What's it Worth? Painting from a Polish museum curator as thanks

Mercury News 14 January 2011
By Jane Alexiadis, Oakland Tribune correspondent

Q: I inherited a painting from my great uncle, Col. Thomas Benesh of Chicago. The story as he told it to our family was that he was stationed in Stuttgart, Germany, at the end of World War II in the transportation division of the U.S. Army.

Gen. Eisenhower asked him to oversee the return of stolen art to museums throughout Europe. He returned a shipment of art to a museum in Krakow, Poland. The curator of this museum gave this painting to him as a token of his appreciation.

The painting is supposedly of a street scene in Krakow and is signed "Walther." It may be a Bernhardt Walther of late 1700s and early 1800s, although the street scene may be of more recent years.

Hope you can help with any information.

A: This inquiry brought up some hard questions. Nations are suing museums and cultural institutions to reclaim wrongfully looted or stolen national treasures purchased unknowingly -- most recently the Getty returned dozens of artifacts to Italy and Greece. At the same time museums and individuals are actively pursuing the return of items lost or stolen during Nazi occupation in Europe.

If this painting actually had been stolen from a museum in Poland and returned after the war, did the museum curator truly have the right to give it to a U.S. Army officer?

The International Foundation for Art Research (IFAR) and Art Loss Registry both have active programs researching the registration and provenance of items lost during and after World War II. As recently as a few weeks ago two paintings were seized from two well-known New York City auction houses after it was learned that the paintings had been stolen during the war from a Polish Jewish family who had been sent to a concentration camp. The paintings were returned to the descendants of the original owner.  

Should this painting be here in California at all? Is it a Krakow street scene belonging to a museum? Should I consult the International Cultural Property Ownership and Export Legislation? My first step was to examine the painting and then to contact the current owner for more information.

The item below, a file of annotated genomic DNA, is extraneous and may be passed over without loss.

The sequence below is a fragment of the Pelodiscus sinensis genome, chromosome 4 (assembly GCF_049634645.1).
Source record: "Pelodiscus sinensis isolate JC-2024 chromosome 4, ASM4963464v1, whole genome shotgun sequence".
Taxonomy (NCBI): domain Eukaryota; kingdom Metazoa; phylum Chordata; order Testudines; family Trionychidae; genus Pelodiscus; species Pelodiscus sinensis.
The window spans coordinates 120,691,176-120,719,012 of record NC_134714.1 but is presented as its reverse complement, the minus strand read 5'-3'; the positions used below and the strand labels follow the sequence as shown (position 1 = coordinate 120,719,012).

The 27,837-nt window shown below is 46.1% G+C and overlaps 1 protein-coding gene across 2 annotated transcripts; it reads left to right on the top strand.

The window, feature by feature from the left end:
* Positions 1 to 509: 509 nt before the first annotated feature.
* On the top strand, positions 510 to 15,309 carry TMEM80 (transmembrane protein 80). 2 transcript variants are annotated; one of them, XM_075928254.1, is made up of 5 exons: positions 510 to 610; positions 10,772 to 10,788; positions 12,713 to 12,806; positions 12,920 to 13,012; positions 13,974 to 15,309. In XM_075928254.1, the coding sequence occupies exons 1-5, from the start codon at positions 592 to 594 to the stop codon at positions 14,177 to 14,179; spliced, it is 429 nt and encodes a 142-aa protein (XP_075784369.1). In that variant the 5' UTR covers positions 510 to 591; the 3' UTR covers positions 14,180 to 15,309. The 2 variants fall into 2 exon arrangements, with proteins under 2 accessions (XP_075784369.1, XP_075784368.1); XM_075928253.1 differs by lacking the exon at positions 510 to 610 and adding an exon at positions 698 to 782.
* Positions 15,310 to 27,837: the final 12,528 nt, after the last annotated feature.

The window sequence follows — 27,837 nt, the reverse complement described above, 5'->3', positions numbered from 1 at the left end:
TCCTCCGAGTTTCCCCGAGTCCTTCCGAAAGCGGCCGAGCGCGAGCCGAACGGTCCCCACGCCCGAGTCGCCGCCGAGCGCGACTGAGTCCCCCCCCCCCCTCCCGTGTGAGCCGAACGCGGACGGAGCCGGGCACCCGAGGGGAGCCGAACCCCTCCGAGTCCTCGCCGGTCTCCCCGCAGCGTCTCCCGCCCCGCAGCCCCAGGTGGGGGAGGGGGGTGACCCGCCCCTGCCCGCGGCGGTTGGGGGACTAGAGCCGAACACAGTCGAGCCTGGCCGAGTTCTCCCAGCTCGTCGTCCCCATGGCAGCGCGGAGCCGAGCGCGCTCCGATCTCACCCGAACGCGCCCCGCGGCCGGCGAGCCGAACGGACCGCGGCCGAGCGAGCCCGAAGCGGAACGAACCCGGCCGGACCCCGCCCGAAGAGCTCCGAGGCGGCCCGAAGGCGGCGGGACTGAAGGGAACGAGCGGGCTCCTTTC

The Krakow Museum was established in 1879 as a showcase for Polish art, artifacts, decorative arts, textiles and coins. The painting, signed "Walther," is obviously a 20th-century scene. The woman's clothing and the architectural details on the building assure me that it was not done by an 18th century artist. I traced the work to a German artist, Karl Walther (1905-1981) who's other known works are remarkably like this one. It seems unlikely, then, that this piece had been in the collection of the Krakow Museum.

I contacted the owner of the painting who was able to give me a little more insight. His great uncle, Thomas Benesh, had worked in the railroads in Chicago before being drafted. The Army took notice of his transportation and logistics background and he was put to work in the transportation division in Germany.

Gen. Dwight Eisenhower had been appointed as the military governor of the U.S. Occupation Zone after the German surrender in 1945. One of Eisenhower's chief goals was documenting conditions within concentration camps in order to bring Nazis to trial. He also was charged with indemnifying, as best possible, individuals and institutions who had lost property in the war.

Eisenhower, aware of Benesh's logistics background, assigned him the duty of restoring stolen artwork to their owners. Benesh did manage to return trainloads of art to museums in Germany and Poland. He was able to restore art to the Krakow Museum and, in gratitude, the curator gave him this painting out of his personal collection. The curator and Benesh were both well-aware that the returned paintings were the property of the museum. Neither one would have given or accepted a work from the collection.

So what we have is a mid-20th-century oil on canvas street scene by the German painter Walther. It was never in a museum collection but it was in the personal collection of an art lover and museum curator in Krakow.

The monetary value of the painting is $1,200-$1,500; the thought-provoking historical questions brought up by its provenance invaluable.

Jane Alexiadis is an appraiser with Michaan's Auctions. Send your questions, any history, a brief description and measurements to Please send no more than three photos.
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